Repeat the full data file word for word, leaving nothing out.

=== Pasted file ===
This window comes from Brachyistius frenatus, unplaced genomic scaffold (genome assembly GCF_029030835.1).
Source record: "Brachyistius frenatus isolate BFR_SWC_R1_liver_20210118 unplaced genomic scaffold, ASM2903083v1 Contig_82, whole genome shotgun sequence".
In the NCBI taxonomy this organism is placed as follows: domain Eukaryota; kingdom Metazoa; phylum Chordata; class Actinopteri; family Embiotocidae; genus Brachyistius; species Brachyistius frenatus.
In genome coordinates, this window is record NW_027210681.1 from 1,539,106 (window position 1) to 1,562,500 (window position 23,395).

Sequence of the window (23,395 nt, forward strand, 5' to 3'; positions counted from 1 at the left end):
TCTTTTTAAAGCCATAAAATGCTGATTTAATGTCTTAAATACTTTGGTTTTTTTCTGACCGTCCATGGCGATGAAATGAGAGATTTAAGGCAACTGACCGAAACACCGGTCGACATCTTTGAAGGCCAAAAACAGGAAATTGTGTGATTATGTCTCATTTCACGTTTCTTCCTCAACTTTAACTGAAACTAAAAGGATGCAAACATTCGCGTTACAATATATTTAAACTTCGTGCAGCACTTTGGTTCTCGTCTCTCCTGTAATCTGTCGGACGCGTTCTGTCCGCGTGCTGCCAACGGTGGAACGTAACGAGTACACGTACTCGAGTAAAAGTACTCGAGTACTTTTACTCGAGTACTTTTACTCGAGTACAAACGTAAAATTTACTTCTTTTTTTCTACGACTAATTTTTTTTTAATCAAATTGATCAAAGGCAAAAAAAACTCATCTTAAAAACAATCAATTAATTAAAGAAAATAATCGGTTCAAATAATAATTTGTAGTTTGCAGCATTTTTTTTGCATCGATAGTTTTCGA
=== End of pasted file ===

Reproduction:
This window comes from Brachyistius frenatus, unplaced genomic scaffold (genome assembly GCF_029030835.1).
Source record: "Brachyistius frenatus isolate BFR_SWC_R1_liver_20210118 unplaced genomic scaffold, ASM2903083v1 Contig_82, whole genome shotgun sequence".
In the NCBI taxonomy this organism is placed as follows: domain Eukaryota; kingdom Metazoa; phylum Chordata; class Actinopteri; family Embiotocidae; genus Brachyistius; species Brachyistius frenatus.
In genome coordinates, this window is record NW_027210681.1 from 1,539,106 (window position 1) to 1,562,500 (window position 23,395).

Sequence of the window (23,395 nt, forward strand, 5' to 3'; positions counted from 1 at the left end):
TCTTTTTAAAGCCATAAAATGCTGATTTAATGTCTTAAATACTTTGGTTTTTTTCTGACCGTCCATGGCGATGAAATGAGAGATTTAAGGCAACTGACCGAAACACCGGTCGACATCTTTGAAGGCCAAAAACAGGAAATTGTGTGATTATGTCTCATTTCACGTTTCTTCCTCAACTTTAACTGAAACTAAAAGGATGCAAACATTCGCGTTACAATATATTTAAACTTCGTGCAGCACTTTGGTTCTCGTCTCTCCTGTAATCTGTCGGACGCGTTCTGTCCGCGTGCTGCCAACGGTGGAACGTAACGAGTACACGTACTCGAGTAAAAGTACTCGAGTACTTTTACTCGAGTACTTTTACTCGAGTACAAACGTAAAATTTACTTCTTTTTTTCTACGACTAATTTTTTTTTAATCAAATTGATCAAAGGCAAAAAAAACTCATCTTAAAAACAATCAATTAATTAAAGAAAATAATCGGTTCAAATAATAATTTGTAGTTTGCAGCATTTTTTTTGCATCGATAGTTTTCGA